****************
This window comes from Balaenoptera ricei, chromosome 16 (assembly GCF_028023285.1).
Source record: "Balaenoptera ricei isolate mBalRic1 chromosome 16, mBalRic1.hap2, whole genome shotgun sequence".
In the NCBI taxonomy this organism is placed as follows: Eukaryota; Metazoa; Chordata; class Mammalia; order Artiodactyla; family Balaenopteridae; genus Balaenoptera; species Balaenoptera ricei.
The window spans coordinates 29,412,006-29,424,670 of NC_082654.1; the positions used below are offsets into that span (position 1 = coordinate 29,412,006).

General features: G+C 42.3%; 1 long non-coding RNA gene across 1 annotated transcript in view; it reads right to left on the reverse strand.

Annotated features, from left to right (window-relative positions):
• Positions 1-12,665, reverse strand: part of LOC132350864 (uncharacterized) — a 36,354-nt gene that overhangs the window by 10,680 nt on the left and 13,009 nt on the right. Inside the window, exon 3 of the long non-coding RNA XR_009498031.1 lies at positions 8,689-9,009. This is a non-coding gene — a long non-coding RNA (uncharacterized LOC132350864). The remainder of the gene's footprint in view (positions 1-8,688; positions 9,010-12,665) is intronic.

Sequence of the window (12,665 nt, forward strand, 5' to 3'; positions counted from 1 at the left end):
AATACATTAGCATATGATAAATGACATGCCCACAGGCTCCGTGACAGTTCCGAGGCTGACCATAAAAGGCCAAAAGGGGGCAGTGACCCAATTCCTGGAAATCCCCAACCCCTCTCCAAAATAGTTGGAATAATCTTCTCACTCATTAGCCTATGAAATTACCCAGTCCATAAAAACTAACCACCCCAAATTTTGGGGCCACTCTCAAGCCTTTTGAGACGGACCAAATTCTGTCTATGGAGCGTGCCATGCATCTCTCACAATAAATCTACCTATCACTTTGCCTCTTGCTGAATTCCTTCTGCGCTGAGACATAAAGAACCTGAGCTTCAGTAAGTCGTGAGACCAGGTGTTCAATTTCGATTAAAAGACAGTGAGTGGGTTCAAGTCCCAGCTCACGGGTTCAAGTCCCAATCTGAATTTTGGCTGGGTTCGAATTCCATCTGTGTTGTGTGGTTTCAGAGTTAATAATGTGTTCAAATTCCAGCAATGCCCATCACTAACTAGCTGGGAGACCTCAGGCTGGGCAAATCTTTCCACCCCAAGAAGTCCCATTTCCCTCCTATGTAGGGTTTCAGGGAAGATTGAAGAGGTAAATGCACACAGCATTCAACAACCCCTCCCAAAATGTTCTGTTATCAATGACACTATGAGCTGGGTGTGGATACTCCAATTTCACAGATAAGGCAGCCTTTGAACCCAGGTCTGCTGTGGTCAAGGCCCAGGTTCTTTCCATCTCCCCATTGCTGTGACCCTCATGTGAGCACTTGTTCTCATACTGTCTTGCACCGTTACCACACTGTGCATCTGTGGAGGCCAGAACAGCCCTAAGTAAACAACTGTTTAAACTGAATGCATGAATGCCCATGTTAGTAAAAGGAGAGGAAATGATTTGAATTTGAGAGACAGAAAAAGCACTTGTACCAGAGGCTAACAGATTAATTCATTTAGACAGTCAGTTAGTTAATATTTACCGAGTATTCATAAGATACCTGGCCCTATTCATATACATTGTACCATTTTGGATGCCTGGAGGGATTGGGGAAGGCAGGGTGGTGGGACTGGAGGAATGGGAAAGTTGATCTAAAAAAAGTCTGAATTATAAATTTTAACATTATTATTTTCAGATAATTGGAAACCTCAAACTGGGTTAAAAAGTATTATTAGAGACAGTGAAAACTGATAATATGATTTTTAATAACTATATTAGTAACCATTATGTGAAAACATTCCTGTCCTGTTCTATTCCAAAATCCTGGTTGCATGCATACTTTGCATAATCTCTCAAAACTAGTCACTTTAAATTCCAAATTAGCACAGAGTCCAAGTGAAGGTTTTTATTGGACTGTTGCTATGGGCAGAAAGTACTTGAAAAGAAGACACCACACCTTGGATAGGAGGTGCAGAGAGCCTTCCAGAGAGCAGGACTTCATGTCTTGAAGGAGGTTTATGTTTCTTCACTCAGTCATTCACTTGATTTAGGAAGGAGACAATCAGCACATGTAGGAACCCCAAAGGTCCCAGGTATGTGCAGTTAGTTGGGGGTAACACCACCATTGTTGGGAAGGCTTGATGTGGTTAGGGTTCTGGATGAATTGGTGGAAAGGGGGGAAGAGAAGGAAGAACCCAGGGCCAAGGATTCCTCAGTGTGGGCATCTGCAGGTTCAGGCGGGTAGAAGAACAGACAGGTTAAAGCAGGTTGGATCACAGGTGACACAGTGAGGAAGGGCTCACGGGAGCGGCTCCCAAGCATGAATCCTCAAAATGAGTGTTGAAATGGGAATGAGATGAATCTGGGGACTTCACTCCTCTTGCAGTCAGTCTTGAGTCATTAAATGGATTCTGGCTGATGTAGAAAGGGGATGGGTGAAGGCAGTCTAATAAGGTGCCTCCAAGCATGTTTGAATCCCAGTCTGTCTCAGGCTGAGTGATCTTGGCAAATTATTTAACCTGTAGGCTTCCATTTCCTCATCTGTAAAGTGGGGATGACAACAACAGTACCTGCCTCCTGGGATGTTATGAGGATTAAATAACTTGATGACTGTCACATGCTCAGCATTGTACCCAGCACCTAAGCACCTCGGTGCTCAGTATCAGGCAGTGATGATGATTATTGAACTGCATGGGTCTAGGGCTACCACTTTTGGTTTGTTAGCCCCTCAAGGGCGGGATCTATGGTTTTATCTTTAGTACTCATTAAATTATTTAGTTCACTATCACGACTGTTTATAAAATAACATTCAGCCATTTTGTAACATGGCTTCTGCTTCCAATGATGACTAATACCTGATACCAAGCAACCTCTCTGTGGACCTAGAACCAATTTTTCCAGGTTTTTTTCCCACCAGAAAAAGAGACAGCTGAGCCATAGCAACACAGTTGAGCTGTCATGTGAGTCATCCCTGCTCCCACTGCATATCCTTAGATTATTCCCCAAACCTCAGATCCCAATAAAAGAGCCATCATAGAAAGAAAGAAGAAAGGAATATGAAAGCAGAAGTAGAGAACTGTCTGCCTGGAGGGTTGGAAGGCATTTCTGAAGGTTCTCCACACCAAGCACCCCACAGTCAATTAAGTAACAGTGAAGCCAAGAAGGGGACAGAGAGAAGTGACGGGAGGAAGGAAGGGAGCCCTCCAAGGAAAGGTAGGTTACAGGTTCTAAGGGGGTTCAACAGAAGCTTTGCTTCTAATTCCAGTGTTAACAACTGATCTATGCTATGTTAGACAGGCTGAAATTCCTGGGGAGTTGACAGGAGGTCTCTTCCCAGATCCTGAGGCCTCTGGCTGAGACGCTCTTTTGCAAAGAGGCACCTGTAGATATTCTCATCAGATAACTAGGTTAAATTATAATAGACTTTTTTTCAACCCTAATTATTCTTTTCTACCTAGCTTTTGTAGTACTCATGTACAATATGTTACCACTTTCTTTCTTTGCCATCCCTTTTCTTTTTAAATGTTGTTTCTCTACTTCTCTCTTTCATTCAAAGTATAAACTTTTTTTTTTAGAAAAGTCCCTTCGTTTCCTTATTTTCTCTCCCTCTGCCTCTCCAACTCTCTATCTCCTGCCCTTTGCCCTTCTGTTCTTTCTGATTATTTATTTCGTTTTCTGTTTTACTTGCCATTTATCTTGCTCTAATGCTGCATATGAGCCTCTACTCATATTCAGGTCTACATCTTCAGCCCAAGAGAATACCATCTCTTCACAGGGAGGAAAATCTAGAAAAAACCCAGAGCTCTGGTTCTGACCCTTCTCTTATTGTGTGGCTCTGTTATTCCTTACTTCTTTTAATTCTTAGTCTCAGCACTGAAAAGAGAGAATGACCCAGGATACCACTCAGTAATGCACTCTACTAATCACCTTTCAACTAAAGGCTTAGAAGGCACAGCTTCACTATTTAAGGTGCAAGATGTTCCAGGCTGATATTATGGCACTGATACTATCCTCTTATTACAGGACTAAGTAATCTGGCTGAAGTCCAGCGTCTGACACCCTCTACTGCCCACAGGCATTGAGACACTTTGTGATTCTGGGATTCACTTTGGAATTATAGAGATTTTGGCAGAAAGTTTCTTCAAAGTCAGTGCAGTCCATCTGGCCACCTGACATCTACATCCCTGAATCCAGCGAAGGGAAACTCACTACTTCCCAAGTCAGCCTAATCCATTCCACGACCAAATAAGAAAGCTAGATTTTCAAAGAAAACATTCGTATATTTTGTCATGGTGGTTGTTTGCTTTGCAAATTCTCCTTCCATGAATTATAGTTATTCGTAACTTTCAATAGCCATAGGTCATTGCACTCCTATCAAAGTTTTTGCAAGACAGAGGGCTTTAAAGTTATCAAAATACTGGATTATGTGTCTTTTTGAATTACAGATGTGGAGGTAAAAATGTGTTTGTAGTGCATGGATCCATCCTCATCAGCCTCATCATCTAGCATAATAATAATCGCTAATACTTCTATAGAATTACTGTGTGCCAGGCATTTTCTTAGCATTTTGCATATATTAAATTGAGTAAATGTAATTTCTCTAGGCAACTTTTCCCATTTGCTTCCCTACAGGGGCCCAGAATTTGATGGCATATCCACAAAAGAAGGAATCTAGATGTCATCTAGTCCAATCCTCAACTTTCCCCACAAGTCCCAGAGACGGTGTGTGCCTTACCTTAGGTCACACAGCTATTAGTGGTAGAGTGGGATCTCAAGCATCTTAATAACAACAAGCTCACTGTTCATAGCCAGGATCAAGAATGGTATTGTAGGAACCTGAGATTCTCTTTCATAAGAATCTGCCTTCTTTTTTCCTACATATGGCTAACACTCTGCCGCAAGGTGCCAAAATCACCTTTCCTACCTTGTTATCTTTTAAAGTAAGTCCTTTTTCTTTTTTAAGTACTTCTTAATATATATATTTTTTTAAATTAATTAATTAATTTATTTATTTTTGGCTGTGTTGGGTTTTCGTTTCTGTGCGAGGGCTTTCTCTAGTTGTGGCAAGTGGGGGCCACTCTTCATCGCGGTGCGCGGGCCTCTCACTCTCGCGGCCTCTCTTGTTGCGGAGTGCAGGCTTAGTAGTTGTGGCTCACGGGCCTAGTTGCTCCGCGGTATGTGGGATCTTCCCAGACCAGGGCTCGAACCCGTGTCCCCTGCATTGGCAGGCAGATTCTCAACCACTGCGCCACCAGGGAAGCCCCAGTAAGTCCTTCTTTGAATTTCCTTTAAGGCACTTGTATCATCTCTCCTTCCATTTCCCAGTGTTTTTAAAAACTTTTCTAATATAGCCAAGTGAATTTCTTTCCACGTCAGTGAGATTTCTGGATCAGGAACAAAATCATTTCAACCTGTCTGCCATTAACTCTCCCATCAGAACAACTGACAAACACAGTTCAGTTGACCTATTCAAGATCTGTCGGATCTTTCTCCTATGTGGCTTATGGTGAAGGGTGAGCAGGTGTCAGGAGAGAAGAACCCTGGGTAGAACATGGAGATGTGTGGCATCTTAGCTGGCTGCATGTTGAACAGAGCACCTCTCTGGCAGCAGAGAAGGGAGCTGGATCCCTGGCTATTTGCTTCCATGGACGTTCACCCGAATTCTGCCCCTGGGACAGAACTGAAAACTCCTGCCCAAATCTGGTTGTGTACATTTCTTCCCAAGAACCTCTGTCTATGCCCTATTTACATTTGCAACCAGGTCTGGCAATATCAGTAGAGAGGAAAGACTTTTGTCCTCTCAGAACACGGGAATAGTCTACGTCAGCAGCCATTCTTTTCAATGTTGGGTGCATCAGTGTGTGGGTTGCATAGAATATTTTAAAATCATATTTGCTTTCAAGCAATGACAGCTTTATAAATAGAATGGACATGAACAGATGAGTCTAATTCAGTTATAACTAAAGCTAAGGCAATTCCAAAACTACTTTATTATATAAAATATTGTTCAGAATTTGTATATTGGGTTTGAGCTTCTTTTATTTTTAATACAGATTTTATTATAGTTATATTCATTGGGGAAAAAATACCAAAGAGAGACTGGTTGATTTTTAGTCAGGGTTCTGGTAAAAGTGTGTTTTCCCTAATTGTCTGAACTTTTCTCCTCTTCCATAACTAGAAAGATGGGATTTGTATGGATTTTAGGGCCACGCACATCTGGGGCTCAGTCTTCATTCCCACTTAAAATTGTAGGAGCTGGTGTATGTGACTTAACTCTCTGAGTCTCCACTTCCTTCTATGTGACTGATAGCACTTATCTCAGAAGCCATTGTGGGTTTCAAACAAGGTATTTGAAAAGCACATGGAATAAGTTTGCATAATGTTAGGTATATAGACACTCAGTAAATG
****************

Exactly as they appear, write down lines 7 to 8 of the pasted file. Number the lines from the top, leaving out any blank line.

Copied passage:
• Positions 1-12,665, reverse strand: part of LOC132350864 (uncharacterized) — a 36,354-nt gene that overhangs the window by 10,680 nt on the left and 13,009 nt on the right. Inside the window, exon 3 of the long non-coding RNA XR_009498031.1 lies at positions 8,689-9,009. This is a non-coding gene — a long non-coding RNA (uncharacterized LOC132350864). The remainder of the gene's footprint in view (positions 1-8,688; positions 9,010-12,665) is intronic.

Sequence of the window (12,665 nt, forward strand, 5' to 3'; positions counted from 1 at the left end):